How to Install Three-tab Shingles Part 2 of 3

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If you want to install asphalt shingles on your roof, then you’re in good company. Asphalt shingles, also known as composition shingles, are the roofing of choice for nearly four out of five homeowners in America. They perform well in all types of climate, are available in a multitude of colors, shapes, and textures to complement every housing design, and are less expensive than most other roofing products.

 

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Overview

If you want to install asphalt shingles on your roof, then you’re in good company. Asphalt shingles, also known as composition shingles, are the roofing of choice for nearly four out of five homeowners in America. They perform well in all types of climate, are available in a multitude of colors, shapes, and textures to complement every housing design, and are less expensive than most other roofing products.
Asphalt shingles are available as either fiberglass shingles or organic shingles. Both types are made with asphalt, the difference being that one uses a fiberglass reinforcing mat, while the other uses a cellulose-fiber mat. Fiberglass shingles are lighter, thinner, and have a better fire rating. Organic shingles have a higher tear strength, are more flexible in cold climates, and are used more often in northern regions.
Although the roofing market has exploded with innovative new asphalt shingle designs, such as the architectural or laminated shingle that offers a three-dimensional look, the standard three-tab asphalt shingle is still the most common, which is the project we’re featuring here. The tabs provide an easy reference for aligning shingles for installation.
To help the job get done faster, rent an air compressor and pneumatic roofing gun. This will greatly reduce the time you spend nailing.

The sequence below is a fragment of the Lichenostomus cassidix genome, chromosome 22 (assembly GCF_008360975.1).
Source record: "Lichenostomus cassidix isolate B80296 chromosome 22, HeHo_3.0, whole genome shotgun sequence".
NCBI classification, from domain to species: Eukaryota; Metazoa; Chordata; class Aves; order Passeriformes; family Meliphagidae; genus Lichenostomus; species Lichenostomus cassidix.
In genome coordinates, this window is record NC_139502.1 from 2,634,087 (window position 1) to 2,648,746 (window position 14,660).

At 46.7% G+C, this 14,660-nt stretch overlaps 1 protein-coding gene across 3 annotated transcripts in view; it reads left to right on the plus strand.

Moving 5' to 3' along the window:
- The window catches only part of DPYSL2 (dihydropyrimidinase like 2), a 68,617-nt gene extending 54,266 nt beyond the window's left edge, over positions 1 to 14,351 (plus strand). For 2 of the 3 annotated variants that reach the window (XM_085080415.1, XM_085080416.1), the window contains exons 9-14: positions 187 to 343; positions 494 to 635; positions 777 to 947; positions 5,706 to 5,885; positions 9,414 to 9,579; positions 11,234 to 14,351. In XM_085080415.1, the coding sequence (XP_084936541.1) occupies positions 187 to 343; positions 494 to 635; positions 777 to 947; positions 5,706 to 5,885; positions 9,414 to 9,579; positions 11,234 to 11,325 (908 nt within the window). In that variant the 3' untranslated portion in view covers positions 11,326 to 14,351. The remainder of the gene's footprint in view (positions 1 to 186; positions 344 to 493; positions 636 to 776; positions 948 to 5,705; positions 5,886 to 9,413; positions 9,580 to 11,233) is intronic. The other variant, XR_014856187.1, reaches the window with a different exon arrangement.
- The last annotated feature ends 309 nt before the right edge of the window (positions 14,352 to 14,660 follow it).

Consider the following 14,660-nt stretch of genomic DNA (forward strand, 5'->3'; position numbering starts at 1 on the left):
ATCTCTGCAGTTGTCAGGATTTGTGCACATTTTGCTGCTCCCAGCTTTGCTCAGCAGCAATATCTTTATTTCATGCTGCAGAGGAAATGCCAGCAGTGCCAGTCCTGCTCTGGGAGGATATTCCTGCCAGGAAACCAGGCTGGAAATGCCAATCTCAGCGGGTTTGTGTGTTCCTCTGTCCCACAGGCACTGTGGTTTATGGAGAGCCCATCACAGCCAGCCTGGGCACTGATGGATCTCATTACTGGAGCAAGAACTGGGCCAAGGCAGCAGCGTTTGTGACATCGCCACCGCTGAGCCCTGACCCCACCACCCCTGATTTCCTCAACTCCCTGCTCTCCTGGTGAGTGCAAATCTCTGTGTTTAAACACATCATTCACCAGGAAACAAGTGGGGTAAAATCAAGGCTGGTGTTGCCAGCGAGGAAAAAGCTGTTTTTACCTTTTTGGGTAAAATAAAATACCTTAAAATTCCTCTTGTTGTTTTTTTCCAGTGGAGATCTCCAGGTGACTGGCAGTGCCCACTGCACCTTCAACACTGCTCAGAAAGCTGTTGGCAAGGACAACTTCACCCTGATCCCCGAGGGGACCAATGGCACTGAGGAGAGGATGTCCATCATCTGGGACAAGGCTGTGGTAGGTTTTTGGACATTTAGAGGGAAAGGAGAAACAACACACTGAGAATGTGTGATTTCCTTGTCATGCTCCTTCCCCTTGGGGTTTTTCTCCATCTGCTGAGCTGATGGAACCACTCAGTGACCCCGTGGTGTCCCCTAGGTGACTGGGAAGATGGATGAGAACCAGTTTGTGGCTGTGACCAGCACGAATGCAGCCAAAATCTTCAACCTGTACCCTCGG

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Stagger shingles for effective protection against leaks. If the tab slots are aligned in successive rows, water forms channels, increasing erosion of the mineral surface of the shingles. Creating a 6" offset between rows of shingles—with the three-tab shingles shown above—ensures that the tab slots do not align.

What You'll Need

Tools:

Aviation snips
Carpenter’s square
Chalk line
Flat bar
Roofer's hatchet or pneumatic nailer
Utility knife
Straightedge
Tape measure
Chalk gun
Flashing
Shingles
Nailing cartridges
Roofing cement
Roofing nails (7⁄8", 11⁄4")
Rubber gasket nails

Materials:

Aviation snips
Carpenter’s square
Chalk line
Flat bar
Roofer's hatchet or pneumatic nailer
Utility knife
Straightedge
Tape measure
Chalk gun
Flashing
Shingles
Nailing cartridges
Roofing cement
Roofing nails (7⁄8", 11⁄4")
Rubber gasket nails

 

Step 1

How to Install Three-tab Shingles

Install shingles on adjoining roof decks, starting at the bottom edge using the same offset alignment pattern shown in steps 1 to 6. Install shingles until courses overlap the center of the valley flashing. Trim shingles at both sides of the valley when finished.